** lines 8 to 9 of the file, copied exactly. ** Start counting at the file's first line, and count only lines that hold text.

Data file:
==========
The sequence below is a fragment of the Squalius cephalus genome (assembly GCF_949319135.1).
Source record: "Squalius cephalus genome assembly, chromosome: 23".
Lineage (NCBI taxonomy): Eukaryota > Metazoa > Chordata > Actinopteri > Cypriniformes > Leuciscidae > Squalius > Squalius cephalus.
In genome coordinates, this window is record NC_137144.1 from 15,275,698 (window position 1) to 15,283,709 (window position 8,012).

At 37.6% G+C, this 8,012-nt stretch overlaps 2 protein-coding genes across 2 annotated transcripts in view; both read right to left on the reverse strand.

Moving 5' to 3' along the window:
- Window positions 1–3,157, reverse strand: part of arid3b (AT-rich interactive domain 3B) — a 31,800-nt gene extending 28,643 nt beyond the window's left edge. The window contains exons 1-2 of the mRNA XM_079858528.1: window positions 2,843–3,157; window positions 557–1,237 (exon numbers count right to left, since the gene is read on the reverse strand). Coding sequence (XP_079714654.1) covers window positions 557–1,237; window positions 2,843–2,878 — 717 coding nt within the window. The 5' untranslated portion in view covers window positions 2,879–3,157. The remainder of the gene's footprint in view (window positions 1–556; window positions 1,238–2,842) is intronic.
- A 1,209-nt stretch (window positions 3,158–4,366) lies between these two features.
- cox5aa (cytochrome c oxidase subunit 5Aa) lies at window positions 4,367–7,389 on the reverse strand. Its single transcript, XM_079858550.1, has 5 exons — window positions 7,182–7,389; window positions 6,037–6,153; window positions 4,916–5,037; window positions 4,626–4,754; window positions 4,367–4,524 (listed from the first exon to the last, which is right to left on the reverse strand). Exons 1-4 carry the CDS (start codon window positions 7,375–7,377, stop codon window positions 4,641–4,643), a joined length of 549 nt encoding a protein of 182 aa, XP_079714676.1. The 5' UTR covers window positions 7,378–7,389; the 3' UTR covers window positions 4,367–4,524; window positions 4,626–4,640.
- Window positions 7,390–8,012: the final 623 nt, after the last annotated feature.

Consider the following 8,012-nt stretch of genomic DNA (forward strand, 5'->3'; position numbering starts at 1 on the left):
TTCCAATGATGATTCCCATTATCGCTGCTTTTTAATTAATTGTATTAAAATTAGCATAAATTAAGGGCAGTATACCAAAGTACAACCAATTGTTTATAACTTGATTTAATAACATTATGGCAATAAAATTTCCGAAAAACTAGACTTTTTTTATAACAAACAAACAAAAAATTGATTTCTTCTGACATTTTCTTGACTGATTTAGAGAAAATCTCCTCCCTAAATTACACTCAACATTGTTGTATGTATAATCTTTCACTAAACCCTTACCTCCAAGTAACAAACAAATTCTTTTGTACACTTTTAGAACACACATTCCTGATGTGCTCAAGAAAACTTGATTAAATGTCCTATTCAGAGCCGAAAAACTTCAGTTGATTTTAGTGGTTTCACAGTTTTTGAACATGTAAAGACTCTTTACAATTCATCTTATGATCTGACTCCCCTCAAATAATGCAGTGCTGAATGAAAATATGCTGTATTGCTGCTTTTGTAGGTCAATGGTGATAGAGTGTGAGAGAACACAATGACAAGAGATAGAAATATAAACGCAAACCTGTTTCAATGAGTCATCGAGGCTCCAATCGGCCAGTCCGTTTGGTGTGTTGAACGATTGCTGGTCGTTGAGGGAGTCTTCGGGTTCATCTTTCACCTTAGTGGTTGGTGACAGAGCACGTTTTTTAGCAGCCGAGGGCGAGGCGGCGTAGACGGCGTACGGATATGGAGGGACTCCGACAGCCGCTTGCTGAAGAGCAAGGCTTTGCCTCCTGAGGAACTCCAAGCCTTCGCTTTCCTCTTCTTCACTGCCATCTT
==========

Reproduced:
- A 1,209-nt stretch (window positions 3,158–4,366) lies between these two features.
- cox5aa (cytochrome c oxidase subunit 5Aa) lies at window positions 4,367–7,389 on the reverse strand. Its single transcript, XM_079858550.1, has 5 exons — window positions 7,182–7,389; window positions 6,037–6,153; window positions 4,916–5,037; window positions 4,626–4,754; window positions 4,367–4,524 (listed from the first exon to the last, which is right to left on the reverse strand). Exons 1-4 carry the CDS (start codon window positions 7,375–7,377, stop codon window positions 4,641–4,643), a joined length of 549 nt encoding a protein of 182 aa, XP_079714676.1. The 5' UTR covers window positions 7,378–7,389; the 3' UTR covers window positions 4,367–4,524; window positions 4,626–4,640.